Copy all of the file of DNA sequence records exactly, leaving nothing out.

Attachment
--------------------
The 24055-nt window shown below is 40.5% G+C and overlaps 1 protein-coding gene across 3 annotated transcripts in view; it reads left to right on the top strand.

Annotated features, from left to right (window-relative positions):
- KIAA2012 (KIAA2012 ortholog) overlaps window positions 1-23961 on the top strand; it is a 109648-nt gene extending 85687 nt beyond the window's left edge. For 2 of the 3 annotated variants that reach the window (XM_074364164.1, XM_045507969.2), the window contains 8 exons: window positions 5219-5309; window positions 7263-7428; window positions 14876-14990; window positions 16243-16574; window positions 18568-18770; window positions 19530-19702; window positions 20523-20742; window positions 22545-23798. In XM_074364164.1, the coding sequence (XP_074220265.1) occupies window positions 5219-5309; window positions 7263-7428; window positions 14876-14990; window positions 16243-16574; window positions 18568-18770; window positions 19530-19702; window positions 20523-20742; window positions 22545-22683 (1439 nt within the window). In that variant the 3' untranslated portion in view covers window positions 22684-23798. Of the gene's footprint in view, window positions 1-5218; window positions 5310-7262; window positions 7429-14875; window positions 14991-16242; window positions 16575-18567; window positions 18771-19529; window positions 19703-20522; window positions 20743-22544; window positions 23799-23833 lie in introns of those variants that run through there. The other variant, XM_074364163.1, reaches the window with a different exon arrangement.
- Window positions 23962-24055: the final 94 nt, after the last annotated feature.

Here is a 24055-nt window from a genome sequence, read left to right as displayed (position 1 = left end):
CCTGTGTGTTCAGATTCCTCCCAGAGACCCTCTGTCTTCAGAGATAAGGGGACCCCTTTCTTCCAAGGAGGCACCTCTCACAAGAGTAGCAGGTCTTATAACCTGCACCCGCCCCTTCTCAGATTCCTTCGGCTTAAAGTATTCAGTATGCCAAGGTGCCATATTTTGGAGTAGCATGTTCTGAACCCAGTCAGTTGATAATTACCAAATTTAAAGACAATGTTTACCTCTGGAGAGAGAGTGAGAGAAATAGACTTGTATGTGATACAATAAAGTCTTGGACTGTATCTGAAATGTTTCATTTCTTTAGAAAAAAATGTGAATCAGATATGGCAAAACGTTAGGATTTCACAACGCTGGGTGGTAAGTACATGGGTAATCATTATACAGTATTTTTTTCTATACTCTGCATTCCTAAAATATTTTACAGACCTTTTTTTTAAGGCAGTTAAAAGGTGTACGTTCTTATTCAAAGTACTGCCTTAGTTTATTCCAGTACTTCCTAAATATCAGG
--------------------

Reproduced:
The 24055-nt window shown below is 40.5% G+C and overlaps 1 protein-coding gene across 3 annotated transcripts in view; it reads left to right on the top strand.

Annotated features, from left to right (window-relative positions):
- KIAA2012 (KIAA2012 ortholog) overlaps window positions 1-23961 on the top strand; it is a 109648-nt gene extending 85687 nt beyond the window's left edge. For 2 of the 3 annotated variants that reach the window (XM_074364164.1, XM_045507969.2), the window contains 8 exons: window positions 5219-5309; window positions 7263-7428; window positions 14876-14990; window positions 16243-16574; window positions 18568-18770; window positions 19530-19702; window positions 20523-20742; window positions 22545-23798. In XM_074364164.1, the coding sequence (XP_074220265.1) occupies window positions 5219-5309; window positions 7263-7428; window positions 14876-14990; window positions 16243-16574; window positions 18568-18770; window positions 19530-19702; window positions 20523-20742; window positions 22545-22683 (1439 nt within the window). In that variant the 3' untranslated portion in view covers window positions 22684-23798. Of the gene's footprint in view, window positions 1-5218; window positions 5310-7262; window positions 7429-14875; window positions 14991-16242; window positions 16575-18567; window positions 18771-19529; window positions 19703-20522; window positions 20743-22544; window positions 23799-23833 lie in introns of those variants that run through there. The other variant, XM_074364163.1, reaches the window with a different exon arrangement.
- Window positions 23962-24055: the final 94 nt, after the last annotated feature.

Here is a 24055-nt window from a genome sequence, read left to right as displayed (position 1 = left end):
CCTGTGTGTTCAGATTCCTCCCAGAGACCCTCTGTCTTCAGAGATAAGGGGACCCCTTTCTTCCAAGGAGGCACCTCTCACAAGAGTAGCAGGTCTTATAACCTGCACCCGCCCCTTCTCAGATTCCTTCGGCTTAAAGTATTCAGTATGCCAAGGTGCCATATTTTGGAGTAGCATGTTCTGAACCCAGTCAGTTGATAATTACCAAATTTAAAGACAATGTTTACCTCTGGAGAGAGAGTGAGAGAAATAGACTTGTATGTGATACAATAAAGTCTTGGACTGTATCTGAAATGTTTCATTTCTTTAGAAAAAAATGTGAATCAGATATGGCAAAACGTTAGGATTTCACAACGCTGGGTGGTAAGTACATGGGTAATCATTATACAGTATTTTTTTCTATACTCTGCATTCCTAAAATATTTTACAGACCTTTTTTTTAAGGCAGTTAAAAGGTGTACGTTCTTATTCAAAGTACTGCCTTAGTTTATTCCAGTACTTCCTAAATATCAGG